The Forsaken Bond: Operational Art and the Moral Element of War.
ARMY COMMAND AND GENERAL STAFF COLL FORT LEAVENWORTH KS SCHOOL OF ADVANCED MILITARY STUDIES
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Most important of the changes affecting todays Army, probably, is the manner in which the Army conceptualizes the performance of its primary missions-protecting and defending the Constitution and fighting the nations wars. Current institutional changes and projected doctrinal evolution manifested within Joint and Army operational doctrine reflect an increased reliance upon automation and technology as the keys to wartime success and as panaceas to victory. Operational art, reborn in the Army since 1982, is one of the victims of this techno-dominant mindset. What many modem theorists and forward-thinking military writers either de-emphasize or neglect is that operational art is a human endeavor, assisted by man-made inventions but promulgated by uniquely human skill and effort. It also is the method by which the human participant grasps the phenomenon of armed conflict which defies stereotypes and definitive rules--the moral element of war, of which the human element is a major component. The real danger in neglecting this facet of war is that operations will become rigid, solutions to problems predictable and vulnerable, and the final results predetermined to failure. This paper establishes the linkage between operational art and the moral element of war through the definition of each, a description of their relationship to the environment of war, examples of their importance from recent military history, and a deduction of their future role based upon current and projected technological development, doctrine, and organization in the U.S. Army.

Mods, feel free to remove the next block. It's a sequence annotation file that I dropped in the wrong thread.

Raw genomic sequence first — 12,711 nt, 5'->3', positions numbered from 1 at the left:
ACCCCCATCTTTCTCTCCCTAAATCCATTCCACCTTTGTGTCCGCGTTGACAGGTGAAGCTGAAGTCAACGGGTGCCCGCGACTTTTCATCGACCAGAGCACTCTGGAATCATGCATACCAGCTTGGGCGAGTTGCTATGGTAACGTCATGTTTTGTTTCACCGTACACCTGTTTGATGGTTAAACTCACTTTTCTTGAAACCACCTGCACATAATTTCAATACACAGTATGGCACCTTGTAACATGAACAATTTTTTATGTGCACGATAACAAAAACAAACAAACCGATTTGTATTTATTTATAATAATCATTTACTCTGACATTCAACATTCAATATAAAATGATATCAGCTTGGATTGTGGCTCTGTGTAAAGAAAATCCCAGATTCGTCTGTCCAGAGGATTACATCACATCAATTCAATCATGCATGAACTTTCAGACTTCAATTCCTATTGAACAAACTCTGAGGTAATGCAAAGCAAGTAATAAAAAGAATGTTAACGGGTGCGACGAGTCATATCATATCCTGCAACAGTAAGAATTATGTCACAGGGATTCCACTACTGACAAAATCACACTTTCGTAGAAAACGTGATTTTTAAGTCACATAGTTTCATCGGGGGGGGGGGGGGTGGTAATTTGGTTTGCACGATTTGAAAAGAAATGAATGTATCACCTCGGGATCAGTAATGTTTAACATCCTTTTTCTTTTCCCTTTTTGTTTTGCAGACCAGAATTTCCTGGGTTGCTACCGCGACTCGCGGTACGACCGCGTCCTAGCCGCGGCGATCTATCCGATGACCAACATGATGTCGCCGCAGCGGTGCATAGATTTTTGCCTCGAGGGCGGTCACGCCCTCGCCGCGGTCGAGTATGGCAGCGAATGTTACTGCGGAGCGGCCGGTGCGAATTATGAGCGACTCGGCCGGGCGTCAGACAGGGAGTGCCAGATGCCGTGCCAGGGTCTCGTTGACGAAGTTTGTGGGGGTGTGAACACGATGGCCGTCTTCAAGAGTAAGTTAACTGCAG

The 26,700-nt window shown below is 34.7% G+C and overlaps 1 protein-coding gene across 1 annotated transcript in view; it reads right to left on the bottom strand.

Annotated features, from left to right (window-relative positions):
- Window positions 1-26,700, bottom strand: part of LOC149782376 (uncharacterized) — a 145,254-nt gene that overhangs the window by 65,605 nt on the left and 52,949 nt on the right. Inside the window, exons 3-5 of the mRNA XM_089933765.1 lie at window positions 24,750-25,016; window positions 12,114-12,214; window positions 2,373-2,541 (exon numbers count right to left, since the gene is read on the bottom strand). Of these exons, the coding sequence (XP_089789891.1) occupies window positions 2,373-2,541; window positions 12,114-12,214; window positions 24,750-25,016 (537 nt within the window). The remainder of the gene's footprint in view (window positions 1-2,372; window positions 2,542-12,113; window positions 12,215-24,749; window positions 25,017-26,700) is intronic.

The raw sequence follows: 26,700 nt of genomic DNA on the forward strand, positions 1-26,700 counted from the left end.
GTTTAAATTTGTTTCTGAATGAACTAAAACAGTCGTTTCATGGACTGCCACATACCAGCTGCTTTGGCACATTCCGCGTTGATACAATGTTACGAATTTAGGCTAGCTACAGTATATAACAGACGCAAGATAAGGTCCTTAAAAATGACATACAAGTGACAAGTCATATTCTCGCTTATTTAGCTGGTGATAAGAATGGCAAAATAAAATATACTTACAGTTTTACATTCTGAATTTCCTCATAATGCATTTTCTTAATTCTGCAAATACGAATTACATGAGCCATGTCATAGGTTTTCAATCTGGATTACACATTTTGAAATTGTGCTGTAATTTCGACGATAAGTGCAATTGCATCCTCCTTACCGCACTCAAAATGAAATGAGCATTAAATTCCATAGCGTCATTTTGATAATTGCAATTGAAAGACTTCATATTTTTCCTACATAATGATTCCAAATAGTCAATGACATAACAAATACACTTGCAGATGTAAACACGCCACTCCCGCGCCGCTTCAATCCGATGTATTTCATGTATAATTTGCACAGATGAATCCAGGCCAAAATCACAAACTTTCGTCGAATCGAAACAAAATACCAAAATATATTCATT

- Sociology and Law
- Humanities and History
- Military Operations, Strategy and Tactics